a carrier catheter having a proximal end, a distal end, a longitudinal bore from said proximal to said distal end, and an engaging portion between said proximal end and said distal end; and
a treatment catheter having a distal portion and a mating portion, said distal portion disposed slidably within said longitudinal bore, wherein said mating portion engages with said engaging portion of said carrier catheter such that moving said treatment catheter slidably within said carrier catheter rotates said treatment catheter.
11. An apparatus for positioning a catheter, comprising:
a carrier catheter having a proximal end, a distal end, and an engaging portion between said proximal end and said distal end; and
a treatment catheter having a distal portion and a mating portion, said distal portion disposed slidably on said carrier catheter, wherein said mating portion engages with said engaging portion of said carrier catheter such that moving said treatment catheter slidably on said carrier catheter between said proximal end and said distal end rotates said treatment catheter.
12. An apparatus for positioning a catheter, compromising:
a carrier catheter having a proximal portion and a distal portion, said proximal and distal portions defining an axis;
a second catheter having a distal portion, and an distal end, said distal portion of said second catheter disposed slidably relative to said carrier catheter such that sliding said second catheter relative to said carrier catheter results in movement of the distal end of said second catheter transverse to said axis of said carrier catheter.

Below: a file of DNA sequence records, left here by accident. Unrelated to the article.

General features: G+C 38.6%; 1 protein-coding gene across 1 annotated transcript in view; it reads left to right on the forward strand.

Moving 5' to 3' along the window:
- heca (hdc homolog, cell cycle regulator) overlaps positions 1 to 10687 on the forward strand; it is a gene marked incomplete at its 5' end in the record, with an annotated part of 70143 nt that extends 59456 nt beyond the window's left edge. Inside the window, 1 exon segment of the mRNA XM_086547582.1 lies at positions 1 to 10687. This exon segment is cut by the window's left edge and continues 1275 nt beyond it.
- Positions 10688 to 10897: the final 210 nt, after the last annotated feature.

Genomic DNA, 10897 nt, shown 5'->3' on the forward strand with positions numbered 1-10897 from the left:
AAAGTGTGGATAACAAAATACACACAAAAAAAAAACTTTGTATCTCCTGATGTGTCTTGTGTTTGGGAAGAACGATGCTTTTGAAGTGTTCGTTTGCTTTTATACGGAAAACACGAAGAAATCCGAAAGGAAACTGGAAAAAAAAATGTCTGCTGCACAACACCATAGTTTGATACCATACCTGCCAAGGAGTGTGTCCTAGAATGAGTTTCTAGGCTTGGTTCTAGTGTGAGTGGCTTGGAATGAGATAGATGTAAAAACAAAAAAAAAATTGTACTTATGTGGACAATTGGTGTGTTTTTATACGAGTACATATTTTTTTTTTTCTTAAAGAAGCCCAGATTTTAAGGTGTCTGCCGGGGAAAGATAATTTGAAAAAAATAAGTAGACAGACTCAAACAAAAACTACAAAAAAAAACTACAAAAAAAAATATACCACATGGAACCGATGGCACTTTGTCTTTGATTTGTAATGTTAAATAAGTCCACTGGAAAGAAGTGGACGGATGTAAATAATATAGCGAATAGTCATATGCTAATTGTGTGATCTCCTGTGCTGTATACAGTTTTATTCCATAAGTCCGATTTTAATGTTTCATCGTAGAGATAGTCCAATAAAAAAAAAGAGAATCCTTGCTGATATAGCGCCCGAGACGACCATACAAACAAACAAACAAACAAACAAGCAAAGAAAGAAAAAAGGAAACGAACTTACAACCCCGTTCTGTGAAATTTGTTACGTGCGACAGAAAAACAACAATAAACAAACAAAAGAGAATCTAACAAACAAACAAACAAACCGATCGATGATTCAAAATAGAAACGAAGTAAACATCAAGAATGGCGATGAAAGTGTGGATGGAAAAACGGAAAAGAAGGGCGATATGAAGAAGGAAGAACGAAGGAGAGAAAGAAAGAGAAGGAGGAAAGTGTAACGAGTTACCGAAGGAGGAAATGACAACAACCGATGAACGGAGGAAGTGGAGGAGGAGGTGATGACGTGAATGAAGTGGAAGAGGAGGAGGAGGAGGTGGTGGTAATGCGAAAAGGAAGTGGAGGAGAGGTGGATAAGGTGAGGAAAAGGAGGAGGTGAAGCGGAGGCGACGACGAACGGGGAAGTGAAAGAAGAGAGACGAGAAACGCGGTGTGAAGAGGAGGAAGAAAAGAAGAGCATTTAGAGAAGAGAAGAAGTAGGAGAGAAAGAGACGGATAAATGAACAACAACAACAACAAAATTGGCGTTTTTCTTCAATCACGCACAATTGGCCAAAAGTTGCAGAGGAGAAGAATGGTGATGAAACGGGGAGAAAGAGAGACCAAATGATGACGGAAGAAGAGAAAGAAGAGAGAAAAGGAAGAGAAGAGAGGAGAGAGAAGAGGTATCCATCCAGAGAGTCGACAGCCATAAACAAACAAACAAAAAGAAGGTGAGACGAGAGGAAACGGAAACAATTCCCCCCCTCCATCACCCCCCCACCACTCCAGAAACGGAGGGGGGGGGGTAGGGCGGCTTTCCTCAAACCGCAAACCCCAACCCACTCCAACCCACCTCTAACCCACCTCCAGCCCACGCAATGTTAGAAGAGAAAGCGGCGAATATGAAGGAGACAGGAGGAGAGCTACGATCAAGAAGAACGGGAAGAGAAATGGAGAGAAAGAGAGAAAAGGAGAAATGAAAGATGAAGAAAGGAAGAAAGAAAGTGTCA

13. An apparatus as claimed in
 The present application claims the benefit of U.S. Application No. 60/285,845, filed Apr. 23, 2001, the disclosure of which is hereby incorporated by referenced herein.
 The present invention relates to apparatus and methods for treatment of cardiac arrhythmias such as atrial fibrillation.
 The normal contractions of the heart muscle arrive from electrical impulses generated at a focus within the heart and transmitted through the heart muscle tissue or “myocardial” tissue. In some individuals, fibers of myocardial tissue extend from the wall of the left atrium along the wall of the pulmonary vein. For example, the tissue of the pulmonary vein normally merges with the myocardial tissue of the heart wall at a border near the opening or ostium of the pulmonary vein. In some individuals, however, elongated strands of myocardial tissue extend within the wall of pulmonary vein in the distal direction (away from the heart) so that the strands of myocardial tissue project beyond the normal border. It has been recognized that atrial fibrillation can be caused by an abnormal electrical focus in such strands of myocardial tissue. Electrical signals propagate from such an abnormal focus proximally along one or more strands of myocardial tissue. Because these strains of myocardial tissue merge with myocardial tissue of the heart wall, the abnormal electrical signals propagate through the myocardial tissue in heart wall itself, resulting in abnormal contractions.
 It has been recognized that this condition can be treated by locating the abnormal focus and ablating (i.e., killing or damaging) the tissue at the focus so that the tissue at the focus is replaced by electrically inert scar tissue. However, the focus normally can be found only by a process of mapping the electrophysiological potentials within the heart and in the myocardial fibers of the pulmonary vein. There are significant practical difficulties in mapping the electrical potentials. Moreover, the abnormal potentials which cause atrial fibrillation often are intermittent. Thus, the physician must attempt to map the abnormal potentials while the patient is experiencing an episode of atrial fibrillation.